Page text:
Is it really an artificial life form?
The inventors call it the world's first synthetic cell, although this initial step is more a re-creation of existing life — changing one simple type of bacterium into another — than a built-from-scratch kind.
But Maryland genome-mapping pioneer J. Craig Venter said his team's project paves the way for the ultimate, much harder goal: designing organisms that work differently from the way nature intended for a wide range of uses. Already he's working with ExxonMobil in hopes of turning algae into fuel.
"This is the first self-replicating species we've had on the planet whose parent is a computer," Venter told reporters.
And the report, being published Friday in the journal Science, is triggering excitement in this growing field of synthetic biology.
"It's been a long time coming, and it was worth the wait," said Dr. George Church, a Harvard Medical School genetics professor. "It's a milestone that has potential practical applications."
Following the announcement, President Barack Obama directed the Presidential Commission for the Study of Bioethical Issues he established last fall to make its first order of business a study of the milestone.
"The commission should consider the potential medical, environmental, security and other benefits of this field of research, as well as any potential health, security or other risks," Obama wrote in a letter to the commission's chairwoman, Amy Gutmann, the president of the University of Pennsylvania.
Obama also asked that the commission develop recommendations about any actions the government should take "to ensure that America reaps the benefits of this developing field of science while identifying appropriate ethical boundaries and minimizing identified risks."
Scientists for years have moved single genes and even large chunks of DNA from one species to another. At his J. Craig Venter Institute in Rockville, Md., and San Diego, Venter's team aimed to go further. A few years ago, the researchers transplanted an entire natural genome — the genetic code — of one bacterium into another and watched it take over, turning a goat germ into a cattle germ.
Next, the researchers built from scratch another, smaller bacterium's genome, using off-the-shelf laboratory-made DNA fragments.
Friday's report combines those two achievements to test a big question: Could synthetic DNA really take over and drive a living cell? Somehow, it did.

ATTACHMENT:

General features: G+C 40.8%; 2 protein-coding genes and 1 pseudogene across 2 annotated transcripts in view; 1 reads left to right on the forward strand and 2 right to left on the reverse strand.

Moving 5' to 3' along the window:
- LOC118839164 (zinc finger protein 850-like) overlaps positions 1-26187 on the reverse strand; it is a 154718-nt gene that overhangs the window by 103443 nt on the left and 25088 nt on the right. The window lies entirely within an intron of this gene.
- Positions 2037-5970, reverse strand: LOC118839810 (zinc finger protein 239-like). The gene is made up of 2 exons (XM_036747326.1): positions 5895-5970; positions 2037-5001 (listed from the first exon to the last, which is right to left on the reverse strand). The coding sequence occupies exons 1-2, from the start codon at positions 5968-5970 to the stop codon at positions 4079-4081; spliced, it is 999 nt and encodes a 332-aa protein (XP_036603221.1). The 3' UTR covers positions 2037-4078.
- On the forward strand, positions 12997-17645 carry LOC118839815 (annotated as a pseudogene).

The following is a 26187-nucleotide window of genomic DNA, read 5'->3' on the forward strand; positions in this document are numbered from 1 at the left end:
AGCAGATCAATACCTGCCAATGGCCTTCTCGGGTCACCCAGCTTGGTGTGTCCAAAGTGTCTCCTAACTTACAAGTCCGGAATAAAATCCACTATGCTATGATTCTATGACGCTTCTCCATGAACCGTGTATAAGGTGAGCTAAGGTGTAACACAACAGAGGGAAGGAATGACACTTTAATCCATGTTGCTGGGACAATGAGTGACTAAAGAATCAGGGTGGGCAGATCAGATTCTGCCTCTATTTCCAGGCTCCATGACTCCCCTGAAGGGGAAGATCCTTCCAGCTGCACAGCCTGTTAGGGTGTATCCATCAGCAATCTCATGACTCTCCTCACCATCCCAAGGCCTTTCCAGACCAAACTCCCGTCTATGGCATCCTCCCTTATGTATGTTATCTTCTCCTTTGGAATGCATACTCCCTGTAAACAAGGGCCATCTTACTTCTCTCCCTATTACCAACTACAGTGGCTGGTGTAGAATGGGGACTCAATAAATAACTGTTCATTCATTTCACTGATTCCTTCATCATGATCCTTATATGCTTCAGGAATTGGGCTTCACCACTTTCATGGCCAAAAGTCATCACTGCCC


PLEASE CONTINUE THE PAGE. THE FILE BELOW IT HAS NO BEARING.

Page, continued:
"This is transforming life totally from one species into another by changing the software," said Venter, using a computer analogy to explain the DNA's role.
The researchers picked two species of a simple germ named Mycoplasma. First, they chemically synthesized the genome of M. mycoides, that goat germ, which with 1.1 million "letters" of DNA was twice as large as the germ genome they'd previously built.
Then they transplanted it into a living cell from a different Mycoplasma species, albeit a fairly close cousin.
At first, nothing happened. The team scrambled to find out why, creating a genetic version of a computer proofreading program to spell-check the DNA fragments they'd pieced together. They found that a typo in the genetic code was rendering the manmade DNA inactive, delaying the project three months to find and restore that bit.
"It shows you how accurate it has to be, one letter out of a million," Venter said.
That fixed, the transplant worked. The recipient cell started out with synthetic DNA and its original cytoplasm, but the new genome "booted up" that cell to start producing only proteins that normally would be found in the copied goat germ. The researchers had tagged the synthetic DNA to be able to tell it apart, and checked as the modified cell reproduced to confirm that new cells really looked and behaved like M. mycoides.
"All elements in the cells after some amount of time can be traced to this initial artificial DNA. That's a great accomplishment," said biological engineer Ron Weiss of the Massachusetts Institute of Technology.
Even while praising the accomplishment — "biomolecular engineering of the highest order," declared David Deamer of the University of California, Santa Cruz — many specialists say the work hasn't yet crossed the line of truly creating new life from scratch.
It's partially synthetic, some said, because Venter's team had to stick the manmade genetic code inside a living cell from a related species. That cell was more than just a container; it also contained its own cytoplasm — the liquid part.
In other words, the synthetic part was "running on the 'hardware' of the modern cell," University of Southern Denmark physics professor Steen Rasmussen wrote in the journal Nature, which on Thursday released essays of both praise and caution from eight leaders in the field.